How do you handle patient information on security sign in sheets? - page 2
by Chi-townHomeRN 2,813 Views | 11 Comments
Hi! New here, be gentle with me! Working home health care in an urban area, I often have to sign in with security when entering a building. The forms often request time in, time out, my name, my company name (no problems so... Read More
- 0Jun 14, '12 by jekisslpnQuote from Chi-townHomeRNActually to calm your nerves I suggest you leave off any designation from your name such as RN and don't fill out the company name. Those are two things the security in the building has no need to know. Without that info nobody who looks at the log will be able to assume anything other than you are a visitor.Hi! New here, be gentle with me!
Working home health care in an urban area, I often have to sign in with security when entering a building. The forms often request time in, time out, my name, my company name (no problems so far) and then the resident's name and apartment number. Those fields make me profoundly uncomfortable from a patient privacy standpoint. It feels very HIPAA-violationy. These forms are quite often left unsecured on a clipboard on a counter accessible to anyone walking in, not behind a desk with a security officer.
I totally understand that secured buildings' management wants this information for safety and accountability, but how can I provide them with what they need while protecting my patients and my license?
Thanks in advance for any suggestions.
- 0Jun 14, '12 by sunflrz321I think what is lost here is that HIPAA exists to protect health information privacy- not any and all information pertaining to the individual. If you pulled up in a van that said ABC home health agency, DEF respiratory supplies, or XYZ DME company, would this patient's neighbors know any more than they do now when you fill out the form as you are currently doing?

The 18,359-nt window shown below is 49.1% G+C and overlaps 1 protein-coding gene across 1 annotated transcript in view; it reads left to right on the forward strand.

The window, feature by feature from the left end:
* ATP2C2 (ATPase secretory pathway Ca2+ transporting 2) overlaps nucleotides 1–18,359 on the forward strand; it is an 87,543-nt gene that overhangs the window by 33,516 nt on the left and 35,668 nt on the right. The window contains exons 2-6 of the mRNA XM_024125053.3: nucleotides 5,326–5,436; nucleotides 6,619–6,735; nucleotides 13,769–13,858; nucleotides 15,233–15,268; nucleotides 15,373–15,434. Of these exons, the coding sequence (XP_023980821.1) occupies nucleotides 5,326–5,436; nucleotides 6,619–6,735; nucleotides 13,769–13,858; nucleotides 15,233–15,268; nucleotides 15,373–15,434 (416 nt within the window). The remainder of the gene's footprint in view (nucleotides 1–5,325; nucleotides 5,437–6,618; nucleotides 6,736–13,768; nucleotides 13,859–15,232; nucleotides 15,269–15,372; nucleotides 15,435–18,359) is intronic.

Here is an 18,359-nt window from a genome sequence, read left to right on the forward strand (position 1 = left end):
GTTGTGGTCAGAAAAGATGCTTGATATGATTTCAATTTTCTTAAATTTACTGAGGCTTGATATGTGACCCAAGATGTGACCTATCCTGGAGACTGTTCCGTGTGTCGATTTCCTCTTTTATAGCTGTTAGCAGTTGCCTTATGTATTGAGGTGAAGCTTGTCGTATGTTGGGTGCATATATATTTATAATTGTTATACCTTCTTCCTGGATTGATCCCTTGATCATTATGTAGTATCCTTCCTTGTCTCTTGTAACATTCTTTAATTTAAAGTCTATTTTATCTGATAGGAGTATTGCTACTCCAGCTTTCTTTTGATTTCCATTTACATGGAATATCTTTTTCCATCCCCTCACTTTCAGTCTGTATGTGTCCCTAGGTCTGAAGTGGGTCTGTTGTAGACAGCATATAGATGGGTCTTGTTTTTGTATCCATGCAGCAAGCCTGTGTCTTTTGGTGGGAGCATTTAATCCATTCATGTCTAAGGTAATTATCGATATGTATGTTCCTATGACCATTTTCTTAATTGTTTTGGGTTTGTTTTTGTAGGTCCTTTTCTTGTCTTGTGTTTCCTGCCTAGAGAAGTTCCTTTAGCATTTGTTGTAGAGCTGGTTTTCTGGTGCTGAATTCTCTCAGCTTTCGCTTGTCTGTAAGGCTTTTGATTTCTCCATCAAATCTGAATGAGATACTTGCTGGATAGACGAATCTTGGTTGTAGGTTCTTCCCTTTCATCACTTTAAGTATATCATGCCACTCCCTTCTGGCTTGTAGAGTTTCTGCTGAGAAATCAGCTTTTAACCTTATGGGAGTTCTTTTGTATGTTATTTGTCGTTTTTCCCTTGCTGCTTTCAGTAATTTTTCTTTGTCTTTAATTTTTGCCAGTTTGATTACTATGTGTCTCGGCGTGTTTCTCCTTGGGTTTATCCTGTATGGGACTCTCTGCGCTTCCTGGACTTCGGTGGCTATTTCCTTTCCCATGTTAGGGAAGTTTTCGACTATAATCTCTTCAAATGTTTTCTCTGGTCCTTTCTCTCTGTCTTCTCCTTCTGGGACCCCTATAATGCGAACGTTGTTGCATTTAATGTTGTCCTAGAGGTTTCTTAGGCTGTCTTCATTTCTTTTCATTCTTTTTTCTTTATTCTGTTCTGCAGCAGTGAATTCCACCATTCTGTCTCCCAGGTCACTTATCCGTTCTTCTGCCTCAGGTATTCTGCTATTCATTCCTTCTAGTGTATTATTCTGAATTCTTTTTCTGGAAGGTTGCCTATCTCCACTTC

I would encourage you to further research the difference between PHI (Protected Health Information) and SPI (Sensitive Personal Information). SPI includes information such as date of birth, SSN#, etc- information we certainly don't want to share. Generally, only PHI is covered under HIPAA. SPI is typically protected under separate organizational policies.
According to the Department of Health and Human Services (http://www.hhs.gov/ocr/privacy/hipaa...ary/index.html), information that cannot be shared due to HIPAA regulation must include one of the following:
- "the individualís past, present or future physical or mental health or condition,
- the provision of health care to the individual, or
- the past, present, or future payment for the provision of health care to the individual"
Most importantly, I would encourage you to always provide the "minimum necessary" information to security. Remember, just because they ask on the form why you are there and what company you are there from doesn't mean you have to answer those questions. Family and friends likely visit these patients too, and they don't have to fill out those boxes to see the patient, so you likely don't have to either. If security does need further information, handing the security staff a business card should likely suffice- then they get the information that you are an RN from ABC home health agency, but that is not connected to the patient and listed on the same form as the patient's name. If you remain concerned, talk with your supervisor, to get his or her take on the matter.